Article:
A Learning Organization

Learning organizations create a sustainable competitive advantage.

A Sustainable Competitive Advantage

An organization that has developed the capability to learn at a quicker pace than its competitors has created a sustainable competitive advantage.

The business world is littered with organizations that reached a dominant position in their industries and now no longer exist. They don’t exist because they did not, or could not adapt to their environment.

Companies that didn't make it:


At its largest in 2004, BlockBuster had 84,300 employees and 9,094 stores. Netflix actually approached BlockBuster in the early 2000’s in an attempt to sell Netflix to BlockBuster for $50 million. BlockBuster did not see the value, or the trend in industry, and passed on the deal. When BlockBuster filed for bankruptcy in 2010, Netflix was worth around $13 billion.


New England Motor Freight

NEMF, an 100-year-old company that had 2017 revenue of $402 million and specialized in LTL declared bankruptcy in February 2019. The company indicated that pressures with labour costs and downward pressures on contracts applied by Amazon made it unable to remain competitive. This bankruptcy occurred even though the LTL industry is still growing.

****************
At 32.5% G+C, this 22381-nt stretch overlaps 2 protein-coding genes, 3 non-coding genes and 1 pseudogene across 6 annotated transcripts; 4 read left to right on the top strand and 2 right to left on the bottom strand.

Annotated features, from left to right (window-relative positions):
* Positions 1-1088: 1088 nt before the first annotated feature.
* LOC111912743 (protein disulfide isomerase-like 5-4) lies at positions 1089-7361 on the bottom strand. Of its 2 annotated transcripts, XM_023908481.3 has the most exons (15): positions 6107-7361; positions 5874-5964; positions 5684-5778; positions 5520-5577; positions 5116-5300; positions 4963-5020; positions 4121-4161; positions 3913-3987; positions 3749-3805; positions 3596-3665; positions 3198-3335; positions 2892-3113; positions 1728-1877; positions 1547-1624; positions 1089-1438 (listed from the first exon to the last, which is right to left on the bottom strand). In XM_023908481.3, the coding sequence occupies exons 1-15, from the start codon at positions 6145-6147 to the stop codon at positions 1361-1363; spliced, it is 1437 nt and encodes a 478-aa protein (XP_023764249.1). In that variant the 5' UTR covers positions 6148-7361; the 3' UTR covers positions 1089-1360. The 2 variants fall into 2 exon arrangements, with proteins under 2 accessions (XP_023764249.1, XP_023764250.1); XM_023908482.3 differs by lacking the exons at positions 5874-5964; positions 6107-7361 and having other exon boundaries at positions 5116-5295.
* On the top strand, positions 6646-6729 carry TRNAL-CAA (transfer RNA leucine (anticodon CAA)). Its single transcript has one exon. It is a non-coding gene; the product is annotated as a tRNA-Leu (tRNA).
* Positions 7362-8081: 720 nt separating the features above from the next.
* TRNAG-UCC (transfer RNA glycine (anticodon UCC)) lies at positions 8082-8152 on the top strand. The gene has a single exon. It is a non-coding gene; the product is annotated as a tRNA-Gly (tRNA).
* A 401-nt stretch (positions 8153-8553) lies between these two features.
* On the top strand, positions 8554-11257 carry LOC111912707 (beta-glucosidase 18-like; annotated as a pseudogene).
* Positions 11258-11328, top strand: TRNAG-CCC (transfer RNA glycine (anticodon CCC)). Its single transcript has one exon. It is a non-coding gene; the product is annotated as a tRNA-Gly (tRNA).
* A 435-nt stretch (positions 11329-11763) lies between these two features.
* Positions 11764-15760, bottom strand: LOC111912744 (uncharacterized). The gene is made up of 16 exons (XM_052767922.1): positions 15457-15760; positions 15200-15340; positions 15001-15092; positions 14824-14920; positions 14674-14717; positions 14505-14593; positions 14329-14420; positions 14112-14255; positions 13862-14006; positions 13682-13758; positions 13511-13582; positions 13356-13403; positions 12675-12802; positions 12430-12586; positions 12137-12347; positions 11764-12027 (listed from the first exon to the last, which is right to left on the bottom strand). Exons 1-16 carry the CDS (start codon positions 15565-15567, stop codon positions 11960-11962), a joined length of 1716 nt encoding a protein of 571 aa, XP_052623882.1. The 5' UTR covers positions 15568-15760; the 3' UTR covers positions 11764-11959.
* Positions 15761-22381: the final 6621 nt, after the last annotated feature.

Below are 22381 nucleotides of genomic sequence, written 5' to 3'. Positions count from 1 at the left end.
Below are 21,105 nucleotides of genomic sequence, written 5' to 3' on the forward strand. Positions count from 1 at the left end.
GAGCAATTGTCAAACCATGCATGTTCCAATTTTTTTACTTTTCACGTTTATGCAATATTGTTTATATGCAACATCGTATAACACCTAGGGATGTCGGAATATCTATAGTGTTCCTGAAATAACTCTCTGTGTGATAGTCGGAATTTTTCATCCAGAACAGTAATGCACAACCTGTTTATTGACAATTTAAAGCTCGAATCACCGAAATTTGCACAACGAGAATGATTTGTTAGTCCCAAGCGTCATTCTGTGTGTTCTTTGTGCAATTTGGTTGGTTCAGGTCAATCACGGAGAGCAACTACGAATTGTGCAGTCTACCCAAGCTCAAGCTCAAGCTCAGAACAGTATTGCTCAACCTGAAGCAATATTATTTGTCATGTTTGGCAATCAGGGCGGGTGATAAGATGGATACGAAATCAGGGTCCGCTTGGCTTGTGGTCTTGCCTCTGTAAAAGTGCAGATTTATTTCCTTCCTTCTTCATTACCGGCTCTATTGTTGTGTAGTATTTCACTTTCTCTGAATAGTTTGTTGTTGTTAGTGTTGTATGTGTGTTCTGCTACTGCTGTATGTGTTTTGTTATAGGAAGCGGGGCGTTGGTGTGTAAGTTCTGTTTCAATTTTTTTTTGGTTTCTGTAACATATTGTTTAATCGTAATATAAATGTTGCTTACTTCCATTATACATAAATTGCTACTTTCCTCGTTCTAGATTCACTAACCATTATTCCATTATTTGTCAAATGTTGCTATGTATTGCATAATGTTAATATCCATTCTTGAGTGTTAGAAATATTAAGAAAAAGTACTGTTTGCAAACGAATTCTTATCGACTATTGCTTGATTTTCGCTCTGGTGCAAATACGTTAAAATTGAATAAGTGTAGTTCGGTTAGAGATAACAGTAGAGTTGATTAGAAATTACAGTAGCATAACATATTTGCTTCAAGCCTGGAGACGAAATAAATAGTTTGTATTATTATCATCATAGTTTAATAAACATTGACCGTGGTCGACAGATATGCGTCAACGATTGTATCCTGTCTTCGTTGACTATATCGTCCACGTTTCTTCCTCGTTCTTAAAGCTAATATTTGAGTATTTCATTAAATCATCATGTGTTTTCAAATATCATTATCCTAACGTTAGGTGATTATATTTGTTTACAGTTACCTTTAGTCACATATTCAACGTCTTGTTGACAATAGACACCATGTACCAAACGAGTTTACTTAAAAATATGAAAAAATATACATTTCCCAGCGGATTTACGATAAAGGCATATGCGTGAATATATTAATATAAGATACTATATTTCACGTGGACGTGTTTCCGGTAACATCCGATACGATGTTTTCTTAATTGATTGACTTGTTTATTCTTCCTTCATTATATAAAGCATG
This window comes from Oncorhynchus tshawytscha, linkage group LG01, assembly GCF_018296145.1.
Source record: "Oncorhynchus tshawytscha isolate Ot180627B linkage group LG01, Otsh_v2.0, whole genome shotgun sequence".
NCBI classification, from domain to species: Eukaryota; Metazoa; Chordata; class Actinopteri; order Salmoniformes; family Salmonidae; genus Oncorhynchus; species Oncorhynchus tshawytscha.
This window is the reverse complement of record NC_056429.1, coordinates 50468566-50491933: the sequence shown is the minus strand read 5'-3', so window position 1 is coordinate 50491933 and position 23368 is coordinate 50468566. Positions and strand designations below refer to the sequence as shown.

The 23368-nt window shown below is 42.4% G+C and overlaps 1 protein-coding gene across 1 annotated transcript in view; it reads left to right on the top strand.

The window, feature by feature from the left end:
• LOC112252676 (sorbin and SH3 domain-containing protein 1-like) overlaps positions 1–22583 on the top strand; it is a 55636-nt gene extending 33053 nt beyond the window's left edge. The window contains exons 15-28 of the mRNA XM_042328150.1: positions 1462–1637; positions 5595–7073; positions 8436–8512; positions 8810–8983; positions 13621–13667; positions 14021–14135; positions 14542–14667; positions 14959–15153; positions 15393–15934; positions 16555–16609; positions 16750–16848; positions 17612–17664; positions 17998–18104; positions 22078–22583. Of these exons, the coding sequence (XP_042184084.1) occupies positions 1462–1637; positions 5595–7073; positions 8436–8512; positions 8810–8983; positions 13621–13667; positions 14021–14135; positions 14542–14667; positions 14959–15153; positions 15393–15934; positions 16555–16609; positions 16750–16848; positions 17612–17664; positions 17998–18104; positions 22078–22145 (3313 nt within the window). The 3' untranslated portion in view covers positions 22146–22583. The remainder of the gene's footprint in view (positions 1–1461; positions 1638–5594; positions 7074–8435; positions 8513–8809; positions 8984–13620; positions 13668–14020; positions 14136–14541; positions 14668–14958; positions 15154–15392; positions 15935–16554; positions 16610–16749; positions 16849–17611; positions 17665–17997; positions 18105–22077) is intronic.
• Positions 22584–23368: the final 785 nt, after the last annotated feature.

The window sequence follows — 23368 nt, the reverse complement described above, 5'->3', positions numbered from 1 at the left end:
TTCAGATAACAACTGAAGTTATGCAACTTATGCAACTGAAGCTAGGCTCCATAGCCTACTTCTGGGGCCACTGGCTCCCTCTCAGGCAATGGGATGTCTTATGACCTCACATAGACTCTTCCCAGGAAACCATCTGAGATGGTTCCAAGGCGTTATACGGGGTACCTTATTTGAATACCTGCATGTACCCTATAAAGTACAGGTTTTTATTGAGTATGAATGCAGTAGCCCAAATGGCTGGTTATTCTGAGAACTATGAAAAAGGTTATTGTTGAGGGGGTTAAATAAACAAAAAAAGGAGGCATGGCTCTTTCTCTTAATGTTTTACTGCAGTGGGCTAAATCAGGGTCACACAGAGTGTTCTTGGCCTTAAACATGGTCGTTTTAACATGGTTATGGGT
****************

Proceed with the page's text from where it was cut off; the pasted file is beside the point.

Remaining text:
Hanjin Shipping

South Korea’s largest logistics and container transport company filed for bankruptcy in February 2017. The reasons provided were a downturn in the container shipping industry and changing spending patterns causing shifting trade lane demands.

Companies that did make it:


IBM used to be at the top of the Personal Computer world -until increased competition in the form of cheaper PC alternatives entered industry. IBM was a very large organization that had an incredibly difficult time transforming their operations. IBM innovated by abandoning what had made it so successful, left the PC industry and moved to IT services and enterprise server solutions. IBM survived and thrived.


Apple started in the computer business with the MacIntosh brand. In the 1990’s Apple was on the verge of bankruptcy. Microsoft actually bailed Apple out with a loan which kept them afloat. By the 2000’s Apple introduced the iPod and iTunes and then in 2007 the iPhone was released and Apple had successfully adapted to their changing environment.

So What?

In all of these scenarios, organizations were faced with constantly changing industries (as an aside – all industries change – even yours.) Those that managed to chart an innovative path, that changed along with their industries,thrived. Those that did not, either saw their share of market shrink, or disappeared altogether.

In future blogs, insight into how organizations can position themselves to adapt to their industry will be explored.

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